Flying through multiple time zones is really pretty inhumane.
But if you can sleep on the plane, it goes a long way to mitigate the shock and awe to your body’s internal clock. Short of flying in the fancy section of the plane with the beds, it is very difficult to find a way to get comfortable enough to sleep. But even a just a few hours of sleep can help tremendously on how you feel when you land and that first jet-lagged day. This post will give you some essential tips for how to sleep on a plane.
When we fly from Los Angeles to Tokyo, it is an 11 hour daytime flight, so it just feels like a very long day. Thus, I prepare for maximum comfort and amusement. I download a lot of Netflix and Amazon shows onto my phone and I plan my snacks accordingly.
But when we fly from Tokyo to LA, it is a horribly miserable overnight flight.
The flights have often been last minute (click here for why that is), and we are usually stuck in the middle seats. With no window to lean against, we have to find a way to sleep in our tiny, upright space.
(Fun fact: we fly enough to be upgraded on occasion, but did you know that most airlines do not upgrade on international flights? I mean, what the what? The time I really NEED it is that 9 hour flight overnight!)
Anyway, don’t let my bitter whining get us off track here…if you have an overnight flight or will need to sleep on the plane, then your strategy is all about making this happen. Crammed in with other people. With random plane noises and helpful announcements. In two languages.
How to survive a long plane flight: Tips for how to sleep on a plane
1. Make sure you are as physically comfortable as possible.
The gouge-y waistband or shirt that keeps bunching up will keep you awake. Or being too hot. Or too cold. (See all my clothing comfort notes about what to wear on a long flight.) My Eldest and Middlest daughters swear by hoodies and yoga pants, so that may work for you, too.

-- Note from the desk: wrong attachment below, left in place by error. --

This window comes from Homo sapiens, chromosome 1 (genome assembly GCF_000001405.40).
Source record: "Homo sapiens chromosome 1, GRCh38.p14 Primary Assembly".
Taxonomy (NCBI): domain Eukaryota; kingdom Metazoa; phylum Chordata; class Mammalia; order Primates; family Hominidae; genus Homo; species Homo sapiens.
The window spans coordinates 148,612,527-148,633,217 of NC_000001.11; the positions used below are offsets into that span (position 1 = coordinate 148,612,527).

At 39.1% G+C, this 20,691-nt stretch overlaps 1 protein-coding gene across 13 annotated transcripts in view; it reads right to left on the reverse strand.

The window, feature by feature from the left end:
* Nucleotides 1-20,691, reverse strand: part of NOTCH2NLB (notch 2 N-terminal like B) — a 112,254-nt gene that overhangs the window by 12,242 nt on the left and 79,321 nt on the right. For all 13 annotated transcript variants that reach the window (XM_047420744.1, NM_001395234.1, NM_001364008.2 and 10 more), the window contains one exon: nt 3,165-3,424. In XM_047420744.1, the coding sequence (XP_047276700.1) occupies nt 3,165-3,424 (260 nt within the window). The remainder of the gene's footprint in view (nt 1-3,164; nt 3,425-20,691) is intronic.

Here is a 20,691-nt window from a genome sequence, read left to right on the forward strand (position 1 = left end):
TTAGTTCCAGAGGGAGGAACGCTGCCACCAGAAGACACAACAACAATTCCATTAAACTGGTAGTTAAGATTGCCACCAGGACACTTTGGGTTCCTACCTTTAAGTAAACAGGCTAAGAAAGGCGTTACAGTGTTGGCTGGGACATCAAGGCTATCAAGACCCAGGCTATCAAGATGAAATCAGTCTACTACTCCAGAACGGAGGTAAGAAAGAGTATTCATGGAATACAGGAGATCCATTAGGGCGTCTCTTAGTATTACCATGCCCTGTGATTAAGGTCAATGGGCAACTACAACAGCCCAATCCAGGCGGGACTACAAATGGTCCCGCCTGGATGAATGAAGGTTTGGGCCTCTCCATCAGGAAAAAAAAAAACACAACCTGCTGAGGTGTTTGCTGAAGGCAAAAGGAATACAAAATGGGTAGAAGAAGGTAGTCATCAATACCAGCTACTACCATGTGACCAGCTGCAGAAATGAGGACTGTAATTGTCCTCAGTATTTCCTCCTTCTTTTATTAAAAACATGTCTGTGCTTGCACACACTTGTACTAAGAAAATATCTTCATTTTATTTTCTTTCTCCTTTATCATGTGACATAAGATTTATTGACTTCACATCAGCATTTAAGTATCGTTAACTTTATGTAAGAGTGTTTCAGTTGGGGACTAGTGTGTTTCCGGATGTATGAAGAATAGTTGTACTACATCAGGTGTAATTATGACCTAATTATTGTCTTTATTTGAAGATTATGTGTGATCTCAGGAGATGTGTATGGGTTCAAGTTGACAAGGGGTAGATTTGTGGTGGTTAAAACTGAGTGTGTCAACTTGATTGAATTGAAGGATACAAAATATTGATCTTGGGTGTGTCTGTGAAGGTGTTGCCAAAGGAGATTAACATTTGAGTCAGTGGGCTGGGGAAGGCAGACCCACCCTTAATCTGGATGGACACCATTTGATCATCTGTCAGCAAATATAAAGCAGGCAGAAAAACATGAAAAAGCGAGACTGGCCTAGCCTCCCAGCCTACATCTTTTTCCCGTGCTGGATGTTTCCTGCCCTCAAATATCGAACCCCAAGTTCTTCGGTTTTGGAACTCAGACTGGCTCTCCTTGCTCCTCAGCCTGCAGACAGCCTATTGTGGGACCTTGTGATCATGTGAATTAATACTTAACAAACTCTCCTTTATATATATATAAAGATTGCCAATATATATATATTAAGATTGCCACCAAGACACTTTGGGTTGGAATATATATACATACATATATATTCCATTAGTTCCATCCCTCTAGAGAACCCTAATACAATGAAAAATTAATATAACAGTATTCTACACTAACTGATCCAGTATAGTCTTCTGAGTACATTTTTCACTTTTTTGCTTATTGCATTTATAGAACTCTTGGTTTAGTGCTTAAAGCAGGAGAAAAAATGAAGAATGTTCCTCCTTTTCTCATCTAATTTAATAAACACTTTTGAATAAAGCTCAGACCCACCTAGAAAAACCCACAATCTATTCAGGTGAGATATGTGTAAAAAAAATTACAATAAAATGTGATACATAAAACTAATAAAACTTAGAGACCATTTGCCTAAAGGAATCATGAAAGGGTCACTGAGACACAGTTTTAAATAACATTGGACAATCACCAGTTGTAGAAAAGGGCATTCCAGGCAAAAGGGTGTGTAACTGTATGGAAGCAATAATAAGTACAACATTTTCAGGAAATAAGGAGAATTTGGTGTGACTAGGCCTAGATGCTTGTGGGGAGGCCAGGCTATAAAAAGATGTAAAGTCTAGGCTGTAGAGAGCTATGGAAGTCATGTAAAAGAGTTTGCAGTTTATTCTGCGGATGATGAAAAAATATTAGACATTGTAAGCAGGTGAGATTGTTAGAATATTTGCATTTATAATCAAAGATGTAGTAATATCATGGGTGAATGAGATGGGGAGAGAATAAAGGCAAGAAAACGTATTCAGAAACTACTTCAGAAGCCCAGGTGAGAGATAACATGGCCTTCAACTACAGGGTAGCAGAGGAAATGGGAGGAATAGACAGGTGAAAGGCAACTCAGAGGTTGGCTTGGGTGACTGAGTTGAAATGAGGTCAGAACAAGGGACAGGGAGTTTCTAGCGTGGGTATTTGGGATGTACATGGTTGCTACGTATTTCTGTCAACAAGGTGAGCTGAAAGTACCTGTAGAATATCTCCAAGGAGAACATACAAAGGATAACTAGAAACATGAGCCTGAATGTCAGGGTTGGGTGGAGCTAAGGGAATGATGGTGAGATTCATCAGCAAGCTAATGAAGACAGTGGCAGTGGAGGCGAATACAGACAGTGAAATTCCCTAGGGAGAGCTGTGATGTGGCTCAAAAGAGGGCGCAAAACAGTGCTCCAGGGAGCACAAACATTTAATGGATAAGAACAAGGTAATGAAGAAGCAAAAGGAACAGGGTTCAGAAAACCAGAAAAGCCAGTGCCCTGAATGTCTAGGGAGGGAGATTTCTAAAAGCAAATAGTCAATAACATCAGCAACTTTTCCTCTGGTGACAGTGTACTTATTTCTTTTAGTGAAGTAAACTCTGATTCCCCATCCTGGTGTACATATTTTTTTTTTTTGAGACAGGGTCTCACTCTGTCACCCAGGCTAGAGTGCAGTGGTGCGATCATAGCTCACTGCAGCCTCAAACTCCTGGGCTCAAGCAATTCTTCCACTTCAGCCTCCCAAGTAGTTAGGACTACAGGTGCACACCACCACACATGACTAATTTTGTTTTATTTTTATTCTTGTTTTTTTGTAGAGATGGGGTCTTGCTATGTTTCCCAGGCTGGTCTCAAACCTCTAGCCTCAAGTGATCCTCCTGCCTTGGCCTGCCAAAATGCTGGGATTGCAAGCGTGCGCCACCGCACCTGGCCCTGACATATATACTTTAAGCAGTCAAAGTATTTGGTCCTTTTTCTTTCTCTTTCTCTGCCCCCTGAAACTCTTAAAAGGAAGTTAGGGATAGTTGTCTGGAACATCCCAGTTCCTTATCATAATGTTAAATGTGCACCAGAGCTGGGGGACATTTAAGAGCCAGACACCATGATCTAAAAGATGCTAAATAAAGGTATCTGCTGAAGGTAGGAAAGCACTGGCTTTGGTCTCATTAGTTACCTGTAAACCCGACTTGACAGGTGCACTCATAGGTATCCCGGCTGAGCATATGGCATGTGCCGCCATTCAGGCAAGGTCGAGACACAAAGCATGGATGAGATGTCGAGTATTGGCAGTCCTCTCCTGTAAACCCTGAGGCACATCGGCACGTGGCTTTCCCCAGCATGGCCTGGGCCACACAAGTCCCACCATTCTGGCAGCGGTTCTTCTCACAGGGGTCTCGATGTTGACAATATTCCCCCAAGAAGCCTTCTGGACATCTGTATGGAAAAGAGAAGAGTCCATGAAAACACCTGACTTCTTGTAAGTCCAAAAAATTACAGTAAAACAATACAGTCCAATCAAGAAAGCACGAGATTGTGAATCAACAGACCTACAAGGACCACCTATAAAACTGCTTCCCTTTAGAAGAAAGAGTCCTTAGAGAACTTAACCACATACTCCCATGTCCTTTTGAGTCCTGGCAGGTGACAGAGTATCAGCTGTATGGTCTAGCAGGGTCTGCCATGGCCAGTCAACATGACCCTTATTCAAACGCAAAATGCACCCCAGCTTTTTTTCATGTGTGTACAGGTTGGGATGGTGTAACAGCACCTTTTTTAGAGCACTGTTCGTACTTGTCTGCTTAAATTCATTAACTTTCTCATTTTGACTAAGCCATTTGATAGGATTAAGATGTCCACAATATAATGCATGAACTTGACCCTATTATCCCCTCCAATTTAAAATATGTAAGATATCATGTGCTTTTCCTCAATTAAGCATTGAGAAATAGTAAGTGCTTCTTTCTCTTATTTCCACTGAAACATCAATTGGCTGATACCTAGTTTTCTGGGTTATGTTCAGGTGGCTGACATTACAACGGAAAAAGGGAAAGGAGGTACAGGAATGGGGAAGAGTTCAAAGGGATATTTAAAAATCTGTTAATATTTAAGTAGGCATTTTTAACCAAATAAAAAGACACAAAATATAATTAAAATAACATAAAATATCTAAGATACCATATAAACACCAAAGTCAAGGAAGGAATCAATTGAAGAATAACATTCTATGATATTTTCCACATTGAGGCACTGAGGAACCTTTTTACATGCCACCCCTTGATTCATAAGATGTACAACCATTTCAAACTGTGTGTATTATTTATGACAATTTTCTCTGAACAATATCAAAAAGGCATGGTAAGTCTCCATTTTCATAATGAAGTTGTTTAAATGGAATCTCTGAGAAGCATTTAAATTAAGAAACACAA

2. Use a large pashmina scarf as a blanket.
When I wrap the scarf around my shoulders, it stays put pretty well. I don’t know why plane blankets are a weird shape that won’t stay around your shoulders, but they just don’t. I usually make sure my air vent is open to give me a little airflow and it helps me snuggle down a bit.
3. Find the right travel pillow.
I have experimented with various pillow solutions. I tried a blowup triangle one that you lean forward on and it *almost* worked. It’s helpful that style has a place to slide your arms through, but I just couldn’t get the angle right for my neck. Maybe because I’m short. I did a ton of research on neck pillows and finally ended up with a memory foam one that clasps in the front, similar to the #6 pillow in this 6 min video on the best kinds of travel pillows) (<-not an affiliate, but a way to see some different styles.)
Tip: if you get a U-shaped pillow, make sure it has a clasp to hold it closed under your chin. I actually get mine settled for tightness and then TURN IT AROUND so the bulky part is the front and my head fits against the seat better.
4. Use ear plugs and an eye mask.
I use inexpensive squishy earplugs and it really helps to block out some of the sounds. My girls say the thick hoods on their hoodies do the trick for them. And noise cancelling headphones would work, too, but keep in mind how they might work with your pillow situation.
Even if you don’t normally use an eye mask, I recommend you get a good one for travel. I have an awesome blackout eye mask that really helps keep all the random lights from 300 people from disturbing me. Usually just when I am finally drifting off…
For a list of all the things to have handy in your carry-on for maximum travel comfort, check out the list here.
Here are the steps I take to try and sleep on a long flight:
- I set up my foot hammock, tuck that little airplane pillow behind my lower back, and slightly recline my seat.
- Put earplugs in and get neck pillow settled.
- Drape my large scarf around my shoulders and get my eye mask on.
Then, I do my best to relax. It can be difficult to sleep inches away from a stranger and with all the things happening around me, but the earplugs and eye mask work to block out some of the world. I relax my body and breath as if I was already asleep. This can trick my traveling body into thinking it’s a good idea to sleep.
When should you sleep on a long flight?
When is the best time to sleep on a long flight? I’ve started to ask the flight attendants that question. Usually they know the best time to sleep, so don’t be afraid to check with the flight crew. They often advise me to sleep when it is closest to the middle of the night at our destination.